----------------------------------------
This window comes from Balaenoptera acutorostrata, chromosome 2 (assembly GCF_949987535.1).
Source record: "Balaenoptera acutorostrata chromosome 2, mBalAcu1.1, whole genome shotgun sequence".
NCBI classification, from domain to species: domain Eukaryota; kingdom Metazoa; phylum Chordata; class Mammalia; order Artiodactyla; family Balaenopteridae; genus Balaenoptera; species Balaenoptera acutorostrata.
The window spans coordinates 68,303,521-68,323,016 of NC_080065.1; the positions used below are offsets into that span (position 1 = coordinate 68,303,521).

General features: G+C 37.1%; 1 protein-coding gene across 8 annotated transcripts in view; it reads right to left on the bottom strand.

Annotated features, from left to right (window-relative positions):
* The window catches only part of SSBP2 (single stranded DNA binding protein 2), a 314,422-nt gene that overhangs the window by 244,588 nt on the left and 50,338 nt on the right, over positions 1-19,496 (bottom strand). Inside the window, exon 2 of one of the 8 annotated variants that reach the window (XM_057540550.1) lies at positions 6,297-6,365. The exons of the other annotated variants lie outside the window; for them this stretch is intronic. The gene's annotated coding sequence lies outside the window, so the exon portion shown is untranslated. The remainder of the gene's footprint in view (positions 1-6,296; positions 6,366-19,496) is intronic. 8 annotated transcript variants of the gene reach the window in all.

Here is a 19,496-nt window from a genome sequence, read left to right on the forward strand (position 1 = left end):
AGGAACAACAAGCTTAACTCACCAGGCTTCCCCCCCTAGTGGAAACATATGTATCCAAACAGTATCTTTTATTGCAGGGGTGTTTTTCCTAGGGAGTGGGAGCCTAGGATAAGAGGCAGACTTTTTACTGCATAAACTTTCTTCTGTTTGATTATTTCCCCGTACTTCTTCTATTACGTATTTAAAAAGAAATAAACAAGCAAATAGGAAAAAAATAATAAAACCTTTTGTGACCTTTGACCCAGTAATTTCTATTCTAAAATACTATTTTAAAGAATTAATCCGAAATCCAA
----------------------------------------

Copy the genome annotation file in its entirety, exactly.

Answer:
This window comes from Balaenoptera acutorostrata, chromosome 2 (assembly GCF_949987535.1).
Source record: "Balaenoptera acutorostrata chromosome 2, mBalAcu1.1, whole genome shotgun sequence".
NCBI classification, from domain to species: domain Eukaryota; kingdom Metazoa; phylum Chordata; class Mammalia; order Artiodactyla; family Balaenopteridae; genus Balaenoptera; species Balaenoptera acutorostrata.
The window spans coordinates 68,303,521-68,323,016 of NC_080065.1; the positions used below are offsets into that span (position 1 = coordinate 68,303,521).

General features: G+C 37.1%; 1 protein-coding gene across 8 annotated transcripts in view; it reads right to left on the bottom strand.

Annotated features, from left to right (window-relative positions):
* The window catches only part of SSBP2 (single stranded DNA binding protein 2), a 314,422-nt gene that overhangs the window by 244,588 nt on the left and 50,338 nt on the right, over positions 1-19,496 (bottom strand). Inside the window, exon 2 of one of the 8 annotated variants that reach the window (XM_057540550.1) lies at positions 6,297-6,365. The exons of the other annotated variants lie outside the window; for them this stretch is intronic. The gene's annotated coding sequence lies outside the window, so the exon portion shown is untranslated. The remainder of the gene's footprint in view (positions 1-6,296; positions 6,366-19,496) is intronic. 8 annotated transcript variants of the gene reach the window in all.

Here is a 19,496-nt window from a genome sequence, read left to right on the forward strand (position 1 = left end):
AGGAACAACAAGCTTAACTCACCAGGCTTCCCCCCCTAGTGGAAACATATGTATCCAAACAGTATCTTTTATTGCAGGGGTGTTTTTCCTAGGGAGTGGGAGCCTAGGATAAGAGGCAGACTTTTTACTGCATAAACTTTCTTCTGTTTGATTATTTCCCCGTACTTCTTCTATTACGTATTTAAAAAGAAATAAACAAGCAAATAGGAAAAAAATAATAAAACCTTTTGTGACCTTTGACCCAGTAATTTCTATTCTAAAATACTATTTTAAAGAATTAATCCGAAATCCAA